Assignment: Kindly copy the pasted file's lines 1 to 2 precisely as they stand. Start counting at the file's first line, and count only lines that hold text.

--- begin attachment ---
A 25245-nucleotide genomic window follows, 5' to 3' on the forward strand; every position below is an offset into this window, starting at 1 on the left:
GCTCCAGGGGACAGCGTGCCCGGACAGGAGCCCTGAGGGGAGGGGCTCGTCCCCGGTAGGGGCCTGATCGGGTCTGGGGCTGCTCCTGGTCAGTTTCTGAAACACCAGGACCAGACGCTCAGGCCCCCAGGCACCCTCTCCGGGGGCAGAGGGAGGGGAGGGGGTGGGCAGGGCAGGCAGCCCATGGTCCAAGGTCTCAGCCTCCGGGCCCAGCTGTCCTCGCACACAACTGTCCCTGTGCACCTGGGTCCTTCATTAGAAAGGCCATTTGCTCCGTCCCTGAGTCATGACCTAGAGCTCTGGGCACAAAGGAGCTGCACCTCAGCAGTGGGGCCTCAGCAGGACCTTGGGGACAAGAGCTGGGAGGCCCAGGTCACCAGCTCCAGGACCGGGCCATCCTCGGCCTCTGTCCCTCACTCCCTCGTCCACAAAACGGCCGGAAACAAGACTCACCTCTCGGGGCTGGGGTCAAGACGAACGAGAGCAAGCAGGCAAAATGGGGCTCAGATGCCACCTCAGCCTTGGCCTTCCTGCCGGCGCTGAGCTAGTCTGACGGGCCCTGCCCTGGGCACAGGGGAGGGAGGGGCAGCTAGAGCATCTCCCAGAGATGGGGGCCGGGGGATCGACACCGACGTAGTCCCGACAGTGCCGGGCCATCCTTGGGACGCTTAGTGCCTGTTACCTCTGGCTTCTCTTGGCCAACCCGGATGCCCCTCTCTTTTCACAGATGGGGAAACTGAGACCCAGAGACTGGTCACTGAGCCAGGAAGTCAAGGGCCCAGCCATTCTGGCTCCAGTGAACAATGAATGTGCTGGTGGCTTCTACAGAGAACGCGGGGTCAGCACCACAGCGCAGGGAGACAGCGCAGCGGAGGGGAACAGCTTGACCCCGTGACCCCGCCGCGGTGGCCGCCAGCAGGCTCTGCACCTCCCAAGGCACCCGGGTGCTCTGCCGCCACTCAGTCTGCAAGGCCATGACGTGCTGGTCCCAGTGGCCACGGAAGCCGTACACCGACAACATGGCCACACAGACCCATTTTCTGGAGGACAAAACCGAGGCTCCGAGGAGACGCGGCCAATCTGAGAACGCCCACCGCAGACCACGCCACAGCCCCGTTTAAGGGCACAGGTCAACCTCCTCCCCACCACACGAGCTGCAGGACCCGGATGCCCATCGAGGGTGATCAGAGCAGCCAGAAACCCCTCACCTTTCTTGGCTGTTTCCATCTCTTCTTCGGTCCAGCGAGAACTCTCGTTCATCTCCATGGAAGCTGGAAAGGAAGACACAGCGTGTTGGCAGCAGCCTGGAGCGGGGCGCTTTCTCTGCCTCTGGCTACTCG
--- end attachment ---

A 25245-nucleotide genomic window follows, 5' to 3' on the forward strand; every position below is an offset into this window, starting at 1 on the left:
GCTCCAGGGGACAGCGTGCCCGGACAGGAGCCCTGAGGGGAGGGGCTCGTCCCCGGTAGGGGCCTGATCGGGTCTGGGGCTGCTCCTGGTCAGTTTCTGAAACACCAGGACCAGACGCTCAGGCCCCCAGGCACCCTCTCCGGGGGCAGAGGGAGGGGAGGGGGTGGGCAGGGCAGGCAGCCCATGGTCCAAGGTCTCAGCCTCCGGGCCCAGCTGTCCTCGCACACAACTGTCCCTGTGCACCTGGGTCCTTCATTAGAAAGGCCATTTGCTCCGTCCCTGAGTCATGACCTAGAGCTCTGGGCACAAAGGAGCTGCACCTCAGCAGTGGGGCCTCAGCAGGACCTTGGGGACAAGAGCTGGGAGGCCCAGGTCACCAGCTCCAGGACCGGGCCATCCTCGGCCTCTGTCCCTCACTCCCTCGTCCACAAAACGGCCGGAAACAAGACTCACCTCTCGGGGCTGGGGTCAAGACGAACGAGAGCAAGCAGGCAAAATGGGGCTCAGATGCCACCTCAGCCTTGGCCTTCCTGCCGGCGCTGAGCTAGTCTGACGGGCCCTGCCCTGGGCACAGGGGAGGGAGGGGCAGCTAGAGCATCTCCCAGAGATGGGGGCCGGGGGATCGACACCGACGTAGTCCCGACAGTGCCGGGCCATCCTTGGGACGCTTAGTGCCTGTTACCTCTGGCTTCTCTTGGCCAACCCGGATGCCCCTCTCTTTTCACAGATGGGGAAACTGAGACCCAGAGACTGGTCACTGAGCCAGGAAGTCAAGGGCCCAGCCATTCTGGCTCCAGTGAACAATGAATGTGCTGGTGGCTTCTACAGAGAACGCGGGGTCAGCACCACAGCGCAGGGAGACAGCGCAGCGGAGGGGAACAGCTTGACCCCGTGACCCCGCCGCGGTGGCCGCCAGCAGGCTCTGCACCTCCCAAGGCACCCGGGTGCTCTGCCGCCACTCAGTCTGCAAGGCCATGACGTGCTGGTCCCAGTGGCCACGGAAGCCGTACACCGACAACATGGCCACACAGACCCATTTTCTGGAGGACAAAACCGAGGCTCCGAGGAGACGCGGCCAATCTGAGAACGCCCACCGCAGACCACGCCACAGCCCCGTTTAAGGGCACAGGTCAACCTCCTCCCCACCACACGAGCTGCAGGACCCGGATGCCCATCGAGGGTGATCAGAGCAGCCAGAAACCCCTCACCTTTCTTGGCTGTTTCCATCTCTTCTTCGGTCCAGCGAGAACTCTCGTTCATCTCCATGGAAGCTGGAAAGGAAGACACAGCGTGTTGGCAGCAGCCTGGAGCGGGGCGCTTTCTCTGCCTCTGGCTACTCG